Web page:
For a long time, “self-love” seemed like a somewhat vague and questionable concept to me.
I wondered if the imperative to “love yourself” was merely an expression of our somewhat dysfunctional and narcissistic Western relationship to the individual self.
And maybe it is that, sometimes.
But I’ve also now come to see self-love as something foundational to human well-being, wholeness, and flourishing.
As something of vital importance.
Two particular definitions of self-love I encountered this year profoundly clarified for me the nature of true, healthy self-love. The first is:
Self-love means treating yourself as your own dear friend.
This simple definition framed self-love in more concrete, practical terms, and helped me to realize what wholesome self-love is, by allowing me to imagine vividly what it looks like.
Right now, imagine a dear friend or family member; how do you treat that person, on your best days?
You treat them with love, respect, and kindness.
You encourage them to take care of themselves and to practice wholesome habits.
You uplift them with words of love and appreciation, reminding them of their gifts and virtues.
You care for them when they’re sick, nourishing them back to health.
This definition of self-love suggests: All of those things you do for those you love most—you should do them for yourself too.
Practice sacred habits that keep you feeling mentally and physically vital, clear, energized.
Talk kindly to yourself; respect yourself; recognize and celebrate your own gifts and virtues.
This is what it looks like to love yourself.
Ironically, we’re often better at caring for those closest to us than we are at caring for ourselves.
When we make habits of eating non-nutritious food, abusing substances, binging on entertainment, living sedentarily and allowing our bodies to atrophy, etc., we’re not really loving ourselves, are we?
In fact we’re implicitly communicating to ourselves that we don’t really respect ourselves or our lives all that much.
We think we’re not worth our own time and effort.
Habits of self-love and self-care, on the other hand, are a deep affirmation to ourselves that we matter, that we’re worthwhile and worth our own time and care.
Practicing such habits can be monumentally transformational: Mindset often follows action, so when we begin treating ourselves like we would treat a dear friend, it becomes natural to see that we are worth the time, worth the love.
The second definition of self-love that was highly clarifying for me is quite similar to the first, with a fresh spin:
Self-love means treating yourself as your newborn infant self.
A great healing practice, which I recommend, is to find a picture of your infant self, or the youngest picture of you that you can find.
Stare deeply into this picture, imagining yourself as a young and innocent child.
Eyes full of wonder and light, learning the world for the first time.
Who could say that your infant self was not complete, whole, and utterly worthy of love?
No one could truthfully say such a thing.
As you stare at this picture, ask yourself how you would treat your child-self, if this version of you suddenly appeared on your doorstep.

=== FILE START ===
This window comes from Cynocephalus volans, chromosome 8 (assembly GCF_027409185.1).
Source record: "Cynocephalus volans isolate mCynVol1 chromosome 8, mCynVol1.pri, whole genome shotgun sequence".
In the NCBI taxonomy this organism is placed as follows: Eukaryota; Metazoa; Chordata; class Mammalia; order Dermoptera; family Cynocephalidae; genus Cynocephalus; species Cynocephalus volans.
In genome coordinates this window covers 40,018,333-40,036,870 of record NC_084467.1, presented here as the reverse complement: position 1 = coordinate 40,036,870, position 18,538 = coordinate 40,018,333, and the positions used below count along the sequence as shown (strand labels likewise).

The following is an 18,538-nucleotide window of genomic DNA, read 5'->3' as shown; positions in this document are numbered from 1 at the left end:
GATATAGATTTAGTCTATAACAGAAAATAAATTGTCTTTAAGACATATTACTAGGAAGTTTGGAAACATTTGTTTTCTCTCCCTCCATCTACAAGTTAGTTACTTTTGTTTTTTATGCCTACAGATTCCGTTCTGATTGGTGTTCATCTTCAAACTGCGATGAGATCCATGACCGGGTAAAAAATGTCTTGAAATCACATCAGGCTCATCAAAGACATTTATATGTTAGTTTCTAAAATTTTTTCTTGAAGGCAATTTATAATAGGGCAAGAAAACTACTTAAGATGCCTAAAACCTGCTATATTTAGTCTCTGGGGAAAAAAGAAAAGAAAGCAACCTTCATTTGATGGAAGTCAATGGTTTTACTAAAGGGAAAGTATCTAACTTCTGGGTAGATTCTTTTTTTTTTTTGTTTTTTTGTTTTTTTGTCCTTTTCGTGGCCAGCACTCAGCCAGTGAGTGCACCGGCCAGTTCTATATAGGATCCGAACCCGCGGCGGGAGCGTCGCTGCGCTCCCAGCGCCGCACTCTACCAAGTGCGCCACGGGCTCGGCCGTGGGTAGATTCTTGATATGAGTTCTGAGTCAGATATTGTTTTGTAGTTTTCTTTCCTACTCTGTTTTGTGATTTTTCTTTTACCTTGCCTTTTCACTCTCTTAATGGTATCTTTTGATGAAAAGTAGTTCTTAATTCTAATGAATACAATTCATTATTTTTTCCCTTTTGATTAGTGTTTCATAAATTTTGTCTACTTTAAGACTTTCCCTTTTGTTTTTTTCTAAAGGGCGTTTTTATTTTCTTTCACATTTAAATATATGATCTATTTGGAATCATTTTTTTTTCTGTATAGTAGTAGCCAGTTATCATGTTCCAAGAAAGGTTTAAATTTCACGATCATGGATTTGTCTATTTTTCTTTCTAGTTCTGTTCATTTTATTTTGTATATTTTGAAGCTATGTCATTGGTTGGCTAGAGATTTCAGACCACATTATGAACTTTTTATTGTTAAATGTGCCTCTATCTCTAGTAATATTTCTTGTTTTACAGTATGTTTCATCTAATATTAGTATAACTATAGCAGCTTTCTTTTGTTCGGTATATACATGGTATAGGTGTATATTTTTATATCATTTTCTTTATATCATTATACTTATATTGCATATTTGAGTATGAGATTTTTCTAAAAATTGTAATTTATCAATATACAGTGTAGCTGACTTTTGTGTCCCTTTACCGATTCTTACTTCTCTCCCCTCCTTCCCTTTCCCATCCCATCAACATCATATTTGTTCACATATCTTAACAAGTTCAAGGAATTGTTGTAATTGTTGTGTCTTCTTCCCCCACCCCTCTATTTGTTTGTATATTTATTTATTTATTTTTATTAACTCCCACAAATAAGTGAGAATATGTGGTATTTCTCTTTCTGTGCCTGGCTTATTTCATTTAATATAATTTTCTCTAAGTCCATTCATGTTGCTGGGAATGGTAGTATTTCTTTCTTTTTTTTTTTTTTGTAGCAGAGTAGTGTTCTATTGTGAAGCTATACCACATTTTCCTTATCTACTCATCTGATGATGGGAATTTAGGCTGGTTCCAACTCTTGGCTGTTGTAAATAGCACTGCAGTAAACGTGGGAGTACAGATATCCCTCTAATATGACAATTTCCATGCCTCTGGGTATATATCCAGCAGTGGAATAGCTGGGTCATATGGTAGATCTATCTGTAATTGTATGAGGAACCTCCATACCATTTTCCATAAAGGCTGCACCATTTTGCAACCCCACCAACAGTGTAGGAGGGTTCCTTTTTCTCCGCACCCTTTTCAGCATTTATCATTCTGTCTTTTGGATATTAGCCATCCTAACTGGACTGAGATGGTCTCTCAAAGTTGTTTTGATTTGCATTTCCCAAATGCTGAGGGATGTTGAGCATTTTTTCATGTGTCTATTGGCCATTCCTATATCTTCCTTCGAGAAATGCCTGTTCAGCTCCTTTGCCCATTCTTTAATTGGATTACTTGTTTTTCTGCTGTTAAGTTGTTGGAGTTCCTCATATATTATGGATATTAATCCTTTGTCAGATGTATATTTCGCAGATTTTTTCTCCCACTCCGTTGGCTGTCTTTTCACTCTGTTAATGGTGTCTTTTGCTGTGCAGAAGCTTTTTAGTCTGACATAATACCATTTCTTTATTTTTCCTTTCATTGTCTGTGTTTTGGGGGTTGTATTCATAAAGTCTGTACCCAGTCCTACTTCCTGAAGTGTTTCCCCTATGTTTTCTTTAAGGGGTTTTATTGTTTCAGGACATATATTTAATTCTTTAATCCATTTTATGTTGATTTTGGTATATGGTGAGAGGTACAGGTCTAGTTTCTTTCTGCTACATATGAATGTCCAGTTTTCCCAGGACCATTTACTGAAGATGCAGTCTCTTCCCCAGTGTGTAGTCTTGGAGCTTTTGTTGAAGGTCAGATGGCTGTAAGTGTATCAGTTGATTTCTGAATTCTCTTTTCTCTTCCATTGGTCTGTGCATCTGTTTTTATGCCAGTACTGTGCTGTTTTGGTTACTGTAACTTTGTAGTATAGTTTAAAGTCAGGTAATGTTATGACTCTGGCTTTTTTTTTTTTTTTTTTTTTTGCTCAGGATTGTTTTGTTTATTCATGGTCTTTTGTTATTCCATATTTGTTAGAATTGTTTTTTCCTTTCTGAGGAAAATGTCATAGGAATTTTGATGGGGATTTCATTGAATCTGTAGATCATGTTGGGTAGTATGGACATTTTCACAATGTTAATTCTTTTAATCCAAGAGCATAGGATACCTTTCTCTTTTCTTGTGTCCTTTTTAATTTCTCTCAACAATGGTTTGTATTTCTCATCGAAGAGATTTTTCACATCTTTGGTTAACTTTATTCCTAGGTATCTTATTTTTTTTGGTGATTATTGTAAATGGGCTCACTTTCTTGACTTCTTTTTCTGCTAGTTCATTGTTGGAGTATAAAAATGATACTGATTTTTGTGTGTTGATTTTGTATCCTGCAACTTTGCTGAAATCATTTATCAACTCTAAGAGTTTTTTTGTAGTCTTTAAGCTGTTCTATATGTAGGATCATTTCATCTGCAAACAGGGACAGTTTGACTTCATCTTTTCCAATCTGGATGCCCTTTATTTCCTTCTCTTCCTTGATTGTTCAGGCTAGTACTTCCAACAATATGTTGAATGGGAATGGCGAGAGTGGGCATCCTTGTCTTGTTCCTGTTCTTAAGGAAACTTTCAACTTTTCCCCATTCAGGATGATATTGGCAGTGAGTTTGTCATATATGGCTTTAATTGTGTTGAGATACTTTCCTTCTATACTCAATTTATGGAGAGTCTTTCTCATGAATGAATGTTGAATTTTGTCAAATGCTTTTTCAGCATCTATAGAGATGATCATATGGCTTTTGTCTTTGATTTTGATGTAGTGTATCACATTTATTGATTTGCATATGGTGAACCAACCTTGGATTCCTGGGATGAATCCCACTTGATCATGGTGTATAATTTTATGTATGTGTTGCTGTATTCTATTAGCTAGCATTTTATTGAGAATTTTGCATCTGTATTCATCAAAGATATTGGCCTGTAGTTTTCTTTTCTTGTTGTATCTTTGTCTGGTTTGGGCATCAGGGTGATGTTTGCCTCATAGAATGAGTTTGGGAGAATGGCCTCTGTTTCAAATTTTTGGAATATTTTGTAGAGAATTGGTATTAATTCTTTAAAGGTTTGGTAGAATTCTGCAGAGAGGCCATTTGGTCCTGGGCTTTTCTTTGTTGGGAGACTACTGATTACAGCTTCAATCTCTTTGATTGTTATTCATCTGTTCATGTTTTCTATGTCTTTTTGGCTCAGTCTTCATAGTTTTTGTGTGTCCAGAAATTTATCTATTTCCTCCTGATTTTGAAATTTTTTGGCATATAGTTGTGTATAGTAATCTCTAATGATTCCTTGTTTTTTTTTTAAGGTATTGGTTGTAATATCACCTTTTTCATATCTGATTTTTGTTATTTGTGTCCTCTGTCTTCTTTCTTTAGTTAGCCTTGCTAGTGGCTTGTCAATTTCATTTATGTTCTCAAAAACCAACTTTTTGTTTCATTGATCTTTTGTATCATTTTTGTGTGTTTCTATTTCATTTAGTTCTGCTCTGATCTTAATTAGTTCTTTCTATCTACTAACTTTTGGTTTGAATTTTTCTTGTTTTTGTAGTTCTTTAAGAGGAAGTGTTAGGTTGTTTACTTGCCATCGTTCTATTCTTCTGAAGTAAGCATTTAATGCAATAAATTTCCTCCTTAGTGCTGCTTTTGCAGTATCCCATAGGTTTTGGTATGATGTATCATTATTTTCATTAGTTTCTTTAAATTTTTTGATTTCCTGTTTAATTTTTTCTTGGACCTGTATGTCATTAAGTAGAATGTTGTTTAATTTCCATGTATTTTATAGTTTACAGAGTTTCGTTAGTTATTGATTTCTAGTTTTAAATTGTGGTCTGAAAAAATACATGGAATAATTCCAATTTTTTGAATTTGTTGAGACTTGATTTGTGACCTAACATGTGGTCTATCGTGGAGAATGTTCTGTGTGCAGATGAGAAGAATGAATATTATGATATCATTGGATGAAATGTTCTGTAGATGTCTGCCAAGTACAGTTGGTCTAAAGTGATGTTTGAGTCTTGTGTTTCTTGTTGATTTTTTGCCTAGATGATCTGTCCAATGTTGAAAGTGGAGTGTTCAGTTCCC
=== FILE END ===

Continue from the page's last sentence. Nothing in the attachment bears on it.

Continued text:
Would you not nurture, nourish, and tenderly support the growth and well-being of this precious child?
Would you not love this infant with your whole heart, giving it all the things you think it needs to become the fullest and most beautiful person it can be?
I suspect you would.
Ask yourself why you don’t always treat your current self in this same way.
At what point did you internalize the idea that you were somehow broken, deficient, unworthy of your full love and respect?
The world can be a harsh place, and to varying degrees it convinces most of us that we are not whole and complete, as we were in our infant form.
And yet we are. We cannot be otherwise.
We are inseparable from the oceanic living Mystery of Nature itself—the sublime and sacred River of Being.
Tat Tvam Asi. We are That.
That innocent, inviolate infant self still resides in us, always, deep down, and when we get in touch with that part of us, we see our own completeness—our own worthiness of love.
We see that though we make mistakes and have room to grow, we are nonetheless full and whole in each moment.
A flaming spark of inextinguishable Divinity burns eternally in each of our hearts and souls.
Stare at a photograph of your young self, and reconnect with this truth.
The purity and freshness of your infant-self yet resides within you, along with the promise of renewal, reconnection.
And the path to renewal—to re-realization of this precious spark within you—is the path of self-love, of treating yourself with the kindness and affection you would give to that sweet little child.
You are not broken.
You are not unworthy.
You are not incomplete.
You are You, precisely who you need to be in this very moment and every other moment.
Whole unto yourself.
One with the process of Nature.
You emerged from this Earth as a leaf from a tree, a wave from the ocean.
You are a wondrous expression of the All.
You belong here.
You have beautiful gifts, worthy of being shared.
To love, nurture, and care for yourself is to see the value of your own gifts and allow yourself to share them in the fullest way.
At the end of the day, you will do what you will do.
These words are not a dictate, rule, or command.
Know, though, that you are gorgeous and spectacular in your inimitable You-ness.
And you are deserving of all the Love in the Cosmos.
I love you.
And I hope you will find it in you to love yourself.
Take care, my friend.
To start practicing sacred, self-loving habits, take our self-liberation course.
Jordan Bates is a lover of God, father, leadership coach, heart healer, writer, artist, and long-time co-creator of HighExistence. — www.jordanbates.life